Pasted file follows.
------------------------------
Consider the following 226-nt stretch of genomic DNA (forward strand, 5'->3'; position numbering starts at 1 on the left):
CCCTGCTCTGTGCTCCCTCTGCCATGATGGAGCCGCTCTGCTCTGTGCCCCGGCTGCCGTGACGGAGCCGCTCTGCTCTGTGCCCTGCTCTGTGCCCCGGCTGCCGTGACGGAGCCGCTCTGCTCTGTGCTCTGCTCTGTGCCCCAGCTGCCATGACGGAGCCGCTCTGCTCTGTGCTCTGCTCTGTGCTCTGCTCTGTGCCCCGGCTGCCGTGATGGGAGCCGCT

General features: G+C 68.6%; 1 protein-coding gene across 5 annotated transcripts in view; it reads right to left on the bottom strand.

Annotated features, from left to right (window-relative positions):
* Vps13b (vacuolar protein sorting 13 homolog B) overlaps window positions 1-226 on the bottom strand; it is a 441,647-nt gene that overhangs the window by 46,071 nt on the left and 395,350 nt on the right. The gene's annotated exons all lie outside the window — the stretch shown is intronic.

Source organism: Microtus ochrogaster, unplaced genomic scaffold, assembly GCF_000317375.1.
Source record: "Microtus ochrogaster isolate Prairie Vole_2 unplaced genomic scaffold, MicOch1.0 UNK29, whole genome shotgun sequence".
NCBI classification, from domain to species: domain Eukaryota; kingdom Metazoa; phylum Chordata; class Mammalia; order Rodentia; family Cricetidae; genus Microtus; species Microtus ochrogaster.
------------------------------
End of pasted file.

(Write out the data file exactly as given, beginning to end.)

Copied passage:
Consider the following 226-nt stretch of genomic DNA (forward strand, 5'->3'; position numbering starts at 1 on the left):
CCCTGCTCTGTGCTCCCTCTGCCATGATGGAGCCGCTCTGCTCTGTGCCCCGGCTGCCGTGACGGAGCCGCTCTGCTCTGTGCCCTGCTCTGTGCCCCGGCTGCCGTGACGGAGCCGCTCTGCTCTGTGCTCTGCTCTGTGCCCCAGCTGCCATGACGGAGCCGCTCTGCTCTGTGCTCTGCTCTGTGCTCTGCTCTGTGCCCCGGCTGCCGTGATGGGAGCCGCT

General features: G+C 68.6%; 1 protein-coding gene across 5 annotated transcripts in view; it reads right to left on the bottom strand.

Annotated features, from left to right (window-relative positions):
* Vps13b (vacuolar protein sorting 13 homolog B) overlaps window positions 1-226 on the bottom strand; it is a 441,647-nt gene that overhangs the window by 46,071 nt on the left and 395,350 nt on the right. The gene's annotated exons all lie outside the window — the stretch shown is intronic.

Source organism: Microtus ochrogaster, unplaced genomic scaffold, assembly GCF_000317375.1.
Source record: "Microtus ochrogaster isolate Prairie Vole_2 unplaced genomic scaffold, MicOch1.0 UNK29, whole genome shotgun sequence".
NCBI classification, from domain to species: domain Eukaryota; kingdom Metazoa; phylum Chordata; class Mammalia; order Rodentia; family Cricetidae; genus Microtus; species Microtus ochrogaster.